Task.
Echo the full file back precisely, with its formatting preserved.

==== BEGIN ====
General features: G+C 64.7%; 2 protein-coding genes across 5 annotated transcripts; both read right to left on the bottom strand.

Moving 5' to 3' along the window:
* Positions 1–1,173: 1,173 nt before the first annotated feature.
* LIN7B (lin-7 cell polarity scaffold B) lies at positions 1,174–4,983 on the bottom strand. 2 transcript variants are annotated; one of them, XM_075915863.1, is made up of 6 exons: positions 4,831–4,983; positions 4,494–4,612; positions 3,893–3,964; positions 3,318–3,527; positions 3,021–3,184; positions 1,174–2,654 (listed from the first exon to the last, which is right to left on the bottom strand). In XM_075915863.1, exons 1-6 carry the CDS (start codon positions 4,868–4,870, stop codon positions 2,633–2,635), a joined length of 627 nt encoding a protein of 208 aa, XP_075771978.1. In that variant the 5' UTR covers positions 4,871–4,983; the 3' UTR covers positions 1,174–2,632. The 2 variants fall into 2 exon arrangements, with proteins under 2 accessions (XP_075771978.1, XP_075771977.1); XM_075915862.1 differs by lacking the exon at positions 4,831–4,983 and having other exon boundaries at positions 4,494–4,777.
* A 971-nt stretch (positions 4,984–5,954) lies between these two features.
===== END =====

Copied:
General features: G+C 64.7%; 2 protein-coding genes across 5 annotated transcripts; both read right to left on the bottom strand.

Moving 5' to 3' along the window:
* Positions 1–1,173: 1,173 nt before the first annotated feature.
* LIN7B (lin-7 cell polarity scaffold B) lies at positions 1,174–4,983 on the bottom strand. 2 transcript variants are annotated; one of them, XM_075915863.1, is made up of 6 exons: positions 4,831–4,983; positions 4,494–4,612; positions 3,893–3,964; positions 3,318–3,527; positions 3,021–3,184; positions 1,174–2,654 (listed from the first exon to the last, which is right to left on the bottom strand). In XM_075915863.1, exons 1-6 carry the CDS (start codon positions 4,868–4,870, stop codon positions 2,633–2,635), a joined length of 627 nt encoding a protein of 208 aa, XP_075771978.1. In that variant the 5' UTR covers positions 4,871–4,983; the 3' UTR covers positions 1,174–2,632. The 2 variants fall into 2 exon arrangements, with proteins under 2 accessions (XP_075771978.1, XP_075771977.1); XM_075915862.1 differs by lacking the exon at positions 4,831–4,983 and having other exon boundaries at positions 4,494–4,777.
* A 971-nt stretch (positions 4,984–5,954) lies between these two features.